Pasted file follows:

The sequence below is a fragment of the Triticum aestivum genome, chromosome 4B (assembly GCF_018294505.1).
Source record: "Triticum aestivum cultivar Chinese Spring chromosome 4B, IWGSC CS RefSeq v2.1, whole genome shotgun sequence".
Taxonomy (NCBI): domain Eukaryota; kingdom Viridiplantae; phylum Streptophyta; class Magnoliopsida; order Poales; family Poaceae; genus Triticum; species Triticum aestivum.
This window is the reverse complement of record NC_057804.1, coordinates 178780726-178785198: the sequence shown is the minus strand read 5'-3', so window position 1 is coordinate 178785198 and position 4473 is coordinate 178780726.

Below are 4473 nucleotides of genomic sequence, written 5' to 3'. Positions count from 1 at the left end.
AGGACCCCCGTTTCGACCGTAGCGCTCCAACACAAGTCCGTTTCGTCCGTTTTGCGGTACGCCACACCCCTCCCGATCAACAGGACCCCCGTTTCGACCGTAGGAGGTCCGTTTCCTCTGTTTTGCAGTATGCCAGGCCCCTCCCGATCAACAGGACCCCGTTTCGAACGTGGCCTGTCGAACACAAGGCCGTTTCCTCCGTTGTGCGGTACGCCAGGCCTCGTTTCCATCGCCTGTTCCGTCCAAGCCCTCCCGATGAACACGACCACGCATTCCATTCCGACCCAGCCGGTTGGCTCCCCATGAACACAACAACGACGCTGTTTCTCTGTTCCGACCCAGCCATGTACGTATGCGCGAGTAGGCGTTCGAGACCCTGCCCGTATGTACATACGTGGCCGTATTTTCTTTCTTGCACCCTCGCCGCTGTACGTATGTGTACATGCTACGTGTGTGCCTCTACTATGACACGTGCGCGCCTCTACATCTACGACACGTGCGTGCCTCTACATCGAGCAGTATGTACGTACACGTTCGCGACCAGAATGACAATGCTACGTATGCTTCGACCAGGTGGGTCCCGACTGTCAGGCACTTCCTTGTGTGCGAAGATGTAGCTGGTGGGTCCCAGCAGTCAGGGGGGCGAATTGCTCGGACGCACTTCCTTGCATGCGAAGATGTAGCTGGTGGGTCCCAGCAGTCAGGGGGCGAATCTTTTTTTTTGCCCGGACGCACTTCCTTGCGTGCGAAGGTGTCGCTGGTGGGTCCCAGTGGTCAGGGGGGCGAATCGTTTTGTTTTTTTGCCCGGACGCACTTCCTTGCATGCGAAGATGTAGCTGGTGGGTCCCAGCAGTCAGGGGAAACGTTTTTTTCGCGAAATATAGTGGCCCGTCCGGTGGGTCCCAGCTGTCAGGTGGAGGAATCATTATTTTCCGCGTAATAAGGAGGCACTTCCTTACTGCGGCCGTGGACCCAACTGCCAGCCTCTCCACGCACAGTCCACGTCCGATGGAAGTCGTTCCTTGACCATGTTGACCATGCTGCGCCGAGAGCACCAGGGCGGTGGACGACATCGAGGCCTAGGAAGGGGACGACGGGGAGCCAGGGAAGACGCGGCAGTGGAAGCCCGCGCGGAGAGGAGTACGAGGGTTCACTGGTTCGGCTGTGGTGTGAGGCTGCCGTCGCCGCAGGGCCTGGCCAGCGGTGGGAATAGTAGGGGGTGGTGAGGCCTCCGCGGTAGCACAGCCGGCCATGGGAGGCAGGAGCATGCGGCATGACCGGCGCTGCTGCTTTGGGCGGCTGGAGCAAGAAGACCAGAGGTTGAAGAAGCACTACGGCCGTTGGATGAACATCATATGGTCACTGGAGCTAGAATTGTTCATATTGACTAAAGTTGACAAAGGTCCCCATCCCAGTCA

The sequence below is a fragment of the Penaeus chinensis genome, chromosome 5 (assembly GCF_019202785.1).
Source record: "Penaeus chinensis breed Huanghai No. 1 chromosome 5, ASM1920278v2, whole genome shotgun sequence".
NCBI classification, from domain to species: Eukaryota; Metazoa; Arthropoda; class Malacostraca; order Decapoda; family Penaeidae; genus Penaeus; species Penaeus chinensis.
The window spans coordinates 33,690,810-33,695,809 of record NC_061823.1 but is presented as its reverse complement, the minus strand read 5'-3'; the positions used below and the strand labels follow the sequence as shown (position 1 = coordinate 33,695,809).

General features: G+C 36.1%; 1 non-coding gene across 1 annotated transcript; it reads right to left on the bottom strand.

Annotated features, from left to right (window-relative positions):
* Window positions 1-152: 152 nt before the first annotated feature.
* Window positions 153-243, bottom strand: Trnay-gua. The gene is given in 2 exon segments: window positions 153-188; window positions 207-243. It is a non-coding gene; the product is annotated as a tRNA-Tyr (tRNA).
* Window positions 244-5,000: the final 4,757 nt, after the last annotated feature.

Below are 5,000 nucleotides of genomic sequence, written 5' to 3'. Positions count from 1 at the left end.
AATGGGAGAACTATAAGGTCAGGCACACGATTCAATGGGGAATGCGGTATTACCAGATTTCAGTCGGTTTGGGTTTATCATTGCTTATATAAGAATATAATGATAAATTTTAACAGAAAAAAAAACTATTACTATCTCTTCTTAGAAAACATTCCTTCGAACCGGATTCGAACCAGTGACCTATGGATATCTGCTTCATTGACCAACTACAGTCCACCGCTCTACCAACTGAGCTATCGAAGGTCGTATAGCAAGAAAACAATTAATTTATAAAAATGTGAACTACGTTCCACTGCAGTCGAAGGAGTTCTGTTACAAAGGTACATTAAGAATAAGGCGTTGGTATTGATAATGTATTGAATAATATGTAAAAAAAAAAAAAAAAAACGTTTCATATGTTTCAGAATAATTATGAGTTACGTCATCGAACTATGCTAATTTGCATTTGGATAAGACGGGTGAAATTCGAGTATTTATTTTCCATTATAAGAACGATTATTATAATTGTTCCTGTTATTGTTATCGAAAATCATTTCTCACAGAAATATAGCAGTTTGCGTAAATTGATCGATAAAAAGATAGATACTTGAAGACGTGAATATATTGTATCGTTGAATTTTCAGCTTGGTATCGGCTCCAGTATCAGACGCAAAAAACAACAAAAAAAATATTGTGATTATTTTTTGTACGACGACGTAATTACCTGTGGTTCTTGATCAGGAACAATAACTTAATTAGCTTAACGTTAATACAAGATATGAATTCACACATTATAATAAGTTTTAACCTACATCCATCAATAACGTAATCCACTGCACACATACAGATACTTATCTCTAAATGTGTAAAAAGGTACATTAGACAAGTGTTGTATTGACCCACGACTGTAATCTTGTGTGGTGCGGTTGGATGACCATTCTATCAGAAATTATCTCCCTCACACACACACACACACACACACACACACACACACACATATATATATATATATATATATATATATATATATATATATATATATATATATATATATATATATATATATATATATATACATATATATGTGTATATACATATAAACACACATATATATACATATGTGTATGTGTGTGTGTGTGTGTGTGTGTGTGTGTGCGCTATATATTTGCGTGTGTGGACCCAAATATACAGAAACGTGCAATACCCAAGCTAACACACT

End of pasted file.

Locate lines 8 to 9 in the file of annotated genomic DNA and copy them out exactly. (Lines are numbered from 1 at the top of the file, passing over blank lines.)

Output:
Source record: "Penaeus chinensis breed Huanghai No. 1 chromosome 5, ASM1920278v2, whole genome shotgun sequence".
NCBI classification, from domain to species: Eukaryota; Metazoa; Arthropoda; class Malacostraca; order Decapoda; family Penaeidae; genus Penaeus; species Penaeus chinensis.